SINGAPORE - The Covid-19 pandemic was a key issue tackled by teams in this year's N.E.mation! competition.
The annual contest sees students and youth produce short animation clips to express their views on total defence.
Of the 1,064 submissions for the student and youth categories this year, 70 per cent highlighted how Singaporeans could apply the concept of total defence during the pandemic.
Themed "Together We Keep Singapore Strong", the 15th edition of the annual competition moved online this year due to Covid-19.
Teams in the youth category produced animation clips with online mentoring from industry partners. The mentors include Lucasfilm, the production firm behind the Star Wars franchise, and Singapore Press Holdings' content marketing agency Sweet.
Participants in this category are aged 17 to 25, from post-secondary educational institutions.
This year, those in the student category - for participants aged 13 to 16 - competed in storyboarding instead of animation production.
Only the top three teams turned their concepts into animation clips, while the other seven teams within the top 10 had their storyboards turned into illustrations.
The N.E.mation! open house was held at the Singapore Discovery Centre on Sunday (Jan 17), with the top three student teams and top nine Youth teams presenting their work and the inspiration and ideas behind their submissions.
The event was also streamed live on Facebook for family and friends who could not attend due to safe distancing measures.
Members of the public can watch the clips at this website and vote for their favourite entries online from Monday (Jan 18) to Feb 12. The champion in each category will be announced at an awards ceremony in February.
One Youth category finalist, Team Dragon Fruit, comprising four digital animation students from Nanyang Polytechnic, presented fake news as a virus that turns people into zombies in its clip that addressed the role that fake news played in triggering a run on supermarkets here last year.
In February, Singaporeans emptied supermarket shelves after the national disease outbreak response to the coronavirus situation was raised to Orange.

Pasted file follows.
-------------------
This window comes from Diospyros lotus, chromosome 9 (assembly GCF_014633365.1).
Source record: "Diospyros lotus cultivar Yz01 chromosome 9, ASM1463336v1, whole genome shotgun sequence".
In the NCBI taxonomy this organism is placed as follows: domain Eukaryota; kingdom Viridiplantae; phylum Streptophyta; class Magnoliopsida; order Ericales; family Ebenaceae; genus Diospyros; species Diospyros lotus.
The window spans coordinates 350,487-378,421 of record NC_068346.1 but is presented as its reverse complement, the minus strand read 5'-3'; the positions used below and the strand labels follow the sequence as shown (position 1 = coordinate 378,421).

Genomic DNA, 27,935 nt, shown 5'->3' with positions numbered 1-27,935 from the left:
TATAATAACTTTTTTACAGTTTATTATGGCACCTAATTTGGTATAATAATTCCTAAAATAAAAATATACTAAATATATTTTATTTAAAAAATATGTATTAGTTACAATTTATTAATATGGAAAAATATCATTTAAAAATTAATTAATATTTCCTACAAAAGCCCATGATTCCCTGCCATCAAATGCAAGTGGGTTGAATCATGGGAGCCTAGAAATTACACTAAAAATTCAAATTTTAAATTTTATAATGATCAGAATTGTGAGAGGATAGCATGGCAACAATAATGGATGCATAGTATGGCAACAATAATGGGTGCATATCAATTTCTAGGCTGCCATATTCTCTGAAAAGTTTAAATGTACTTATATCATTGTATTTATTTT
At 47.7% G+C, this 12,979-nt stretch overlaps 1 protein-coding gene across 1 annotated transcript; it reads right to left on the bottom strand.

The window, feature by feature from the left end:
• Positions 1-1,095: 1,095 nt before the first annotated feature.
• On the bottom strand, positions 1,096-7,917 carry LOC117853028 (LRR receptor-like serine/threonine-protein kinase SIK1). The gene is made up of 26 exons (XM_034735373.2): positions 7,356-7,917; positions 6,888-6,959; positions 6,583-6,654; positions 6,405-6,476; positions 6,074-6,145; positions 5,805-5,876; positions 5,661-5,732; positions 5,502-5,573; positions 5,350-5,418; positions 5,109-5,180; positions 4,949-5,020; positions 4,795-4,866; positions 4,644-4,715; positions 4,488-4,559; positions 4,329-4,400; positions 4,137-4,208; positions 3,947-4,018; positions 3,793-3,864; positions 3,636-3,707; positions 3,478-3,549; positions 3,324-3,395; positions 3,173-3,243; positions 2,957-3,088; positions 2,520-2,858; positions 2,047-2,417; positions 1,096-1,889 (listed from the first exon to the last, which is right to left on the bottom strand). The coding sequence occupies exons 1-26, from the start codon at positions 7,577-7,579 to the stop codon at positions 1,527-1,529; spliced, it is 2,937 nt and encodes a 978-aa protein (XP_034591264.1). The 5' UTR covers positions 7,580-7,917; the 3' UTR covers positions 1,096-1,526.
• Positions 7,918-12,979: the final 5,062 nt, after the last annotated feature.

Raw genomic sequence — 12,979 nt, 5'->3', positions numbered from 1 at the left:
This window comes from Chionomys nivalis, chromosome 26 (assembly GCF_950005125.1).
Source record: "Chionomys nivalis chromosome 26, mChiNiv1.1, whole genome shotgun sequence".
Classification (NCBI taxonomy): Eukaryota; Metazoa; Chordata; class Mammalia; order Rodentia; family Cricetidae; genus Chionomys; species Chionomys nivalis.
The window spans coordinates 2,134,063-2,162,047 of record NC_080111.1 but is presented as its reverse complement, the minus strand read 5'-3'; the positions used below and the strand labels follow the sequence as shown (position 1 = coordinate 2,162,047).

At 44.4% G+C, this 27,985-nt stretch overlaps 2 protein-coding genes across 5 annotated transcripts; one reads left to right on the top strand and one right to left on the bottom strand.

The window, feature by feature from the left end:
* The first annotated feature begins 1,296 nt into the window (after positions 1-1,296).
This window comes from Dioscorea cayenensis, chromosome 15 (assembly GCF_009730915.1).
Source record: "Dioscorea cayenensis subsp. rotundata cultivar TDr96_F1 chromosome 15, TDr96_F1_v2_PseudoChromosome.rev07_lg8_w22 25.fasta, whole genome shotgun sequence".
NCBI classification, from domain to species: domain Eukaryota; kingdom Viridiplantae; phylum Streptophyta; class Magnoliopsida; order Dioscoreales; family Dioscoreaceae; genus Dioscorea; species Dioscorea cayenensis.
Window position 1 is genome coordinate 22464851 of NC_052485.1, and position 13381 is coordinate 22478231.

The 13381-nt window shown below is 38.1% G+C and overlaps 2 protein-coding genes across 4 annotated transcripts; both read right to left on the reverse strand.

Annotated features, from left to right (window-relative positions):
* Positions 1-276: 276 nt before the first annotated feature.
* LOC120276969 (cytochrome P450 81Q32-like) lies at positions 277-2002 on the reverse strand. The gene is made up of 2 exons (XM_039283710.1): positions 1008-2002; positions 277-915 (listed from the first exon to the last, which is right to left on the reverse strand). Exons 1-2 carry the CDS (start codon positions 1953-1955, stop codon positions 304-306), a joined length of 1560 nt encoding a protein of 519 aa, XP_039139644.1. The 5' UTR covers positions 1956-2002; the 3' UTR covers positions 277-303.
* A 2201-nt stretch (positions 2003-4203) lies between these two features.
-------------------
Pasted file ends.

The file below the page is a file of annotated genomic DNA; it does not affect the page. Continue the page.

Similar scenes occurred in March after Malaysia announced its first movement control order as people feared it would halt the supply of food and essential goods here.
Team leader Alicia Lim, 19, said: "People started to hoard products like masks, instant noodles and toilet paper because they read fake news and didn't fact-check before they started spreading it."
She added that she personally knows people, typically in the older generation, who unknowingly spread misinformation through chain messages on platforms such as WhatsApp.
"Since they are not as cautious of such news, they pretty much believe what they see, and forward it to all their friends," she said.
Another team of four digital animation students from Nanyang Polytechnic, Cocomelon, produced a video of people morphing into different front-line roles and jobs to honour the national effort in fighting Covid-19 and to tell people that everyone can play a part.
Team leader Rebekah Chew, 18, said: "It can be anything, even the small things like giving out masks to other people and reminding people to wear their masks and take precautions."
The competition is organised by Nexus, the department responsible for total defence and National Education in the Ministry of Defence.
Nexus director Jerica Goh said: "We would like to encourage more young Singaporeans to think about total defence and how we have put total defence in action in our fight against Covid-19."
She added that the new storyboarding competition for the student category has made it easier for more students to take part. "We are happy to see the increase in participation even as we adapt to changes."
The online format of the competition this year saw a 40 per cent increase in submissions from the previous edition.